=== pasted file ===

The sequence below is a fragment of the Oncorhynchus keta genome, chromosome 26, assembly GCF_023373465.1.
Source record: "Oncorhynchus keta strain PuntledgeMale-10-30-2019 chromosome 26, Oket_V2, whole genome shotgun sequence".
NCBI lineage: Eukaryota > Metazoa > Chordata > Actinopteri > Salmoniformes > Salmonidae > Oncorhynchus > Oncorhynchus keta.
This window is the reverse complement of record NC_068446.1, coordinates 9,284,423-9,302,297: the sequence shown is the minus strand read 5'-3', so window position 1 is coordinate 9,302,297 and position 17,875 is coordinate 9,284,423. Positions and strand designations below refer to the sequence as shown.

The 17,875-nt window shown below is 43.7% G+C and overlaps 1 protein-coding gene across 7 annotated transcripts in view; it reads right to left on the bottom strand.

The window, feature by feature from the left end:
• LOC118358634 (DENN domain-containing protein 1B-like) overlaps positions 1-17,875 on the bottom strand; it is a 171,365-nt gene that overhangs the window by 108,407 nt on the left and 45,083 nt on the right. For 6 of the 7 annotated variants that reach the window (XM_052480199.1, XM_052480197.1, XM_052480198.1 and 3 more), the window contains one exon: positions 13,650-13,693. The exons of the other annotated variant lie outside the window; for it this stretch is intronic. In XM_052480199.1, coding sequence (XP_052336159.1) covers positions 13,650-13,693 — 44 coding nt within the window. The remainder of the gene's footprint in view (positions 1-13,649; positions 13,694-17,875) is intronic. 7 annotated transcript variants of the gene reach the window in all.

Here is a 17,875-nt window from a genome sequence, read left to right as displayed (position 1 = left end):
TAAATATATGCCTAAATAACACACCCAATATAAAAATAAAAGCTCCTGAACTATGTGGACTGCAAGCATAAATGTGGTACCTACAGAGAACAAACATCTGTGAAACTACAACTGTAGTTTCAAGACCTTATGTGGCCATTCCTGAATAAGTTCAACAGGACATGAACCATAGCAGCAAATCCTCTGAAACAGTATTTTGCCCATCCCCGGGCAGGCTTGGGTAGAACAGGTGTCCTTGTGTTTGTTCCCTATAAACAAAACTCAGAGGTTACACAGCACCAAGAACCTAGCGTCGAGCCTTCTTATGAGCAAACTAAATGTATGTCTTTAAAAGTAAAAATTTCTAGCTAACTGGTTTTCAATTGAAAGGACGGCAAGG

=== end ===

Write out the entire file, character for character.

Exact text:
The sequence below is a fragment of the Oncorhynchus keta genome, chromosome 26, assembly GCF_023373465.1.
Source record: "Oncorhynchus keta strain PuntledgeMale-10-30-2019 chromosome 26, Oket_V2, whole genome shotgun sequence".
NCBI lineage: Eukaryota > Metazoa > Chordata > Actinopteri > Salmoniformes > Salmonidae > Oncorhynchus > Oncorhynchus keta.
This window is the reverse complement of record NC_068446.1, coordinates 9,284,423-9,302,297: the sequence shown is the minus strand read 5'-3', so window position 1 is coordinate 9,302,297 and position 17,875 is coordinate 9,284,423. Positions and strand designations below refer to the sequence as shown.

The 17,875-nt window shown below is 43.7% G+C and overlaps 1 protein-coding gene across 7 annotated transcripts in view; it reads right to left on the bottom strand.

The window, feature by feature from the left end:
• LOC118358634 (DENN domain-containing protein 1B-like) overlaps positions 1-17,875 on the bottom strand; it is a 171,365-nt gene that overhangs the window by 108,407 nt on the left and 45,083 nt on the right. For 6 of the 7 annotated variants that reach the window (XM_052480199.1, XM_052480197.1, XM_052480198.1 and 3 more), the window contains one exon: positions 13,650-13,693. The exons of the other annotated variant lie outside the window; for it this stretch is intronic. In XM_052480199.1, coding sequence (XP_052336159.1) covers positions 13,650-13,693 — 44 coding nt within the window. The remainder of the gene's footprint in view (positions 1-13,649; positions 13,694-17,875) is intronic. 7 annotated transcript variants of the gene reach the window in all.

Here is a 17,875-nt window from a genome sequence, read left to right as displayed (position 1 = left end):
TAAATATATGCCTAAATAACACACCCAATATAAAAATAAAAGCTCCTGAACTATGTGGACTGCAAGCATAAATGTGGTACCTACAGAGAACAAACATCTGTGAAACTACAACTGTAGTTTCAAGACCTTATGTGGCCATTCCTGAATAAGTTCAACAGGACATGAACCATAGCAGCAAATCCTCTGAAACAGTATTTTGCCCATCCCCGGGCAGGCTTGGGTAGAACAGGTGTCCTTGTGTTTGTTCCCTATAAACAAAACTCAGAGGTTACACAGCACCAAGAACCTAGCGTCGAGCCTTCTTATGAGCAAACTAAATGTATGTCTTTAAAAGTAAAAATTTCTAGCTAACTGGTTTTCAATTGAAAGGACGGCAAGG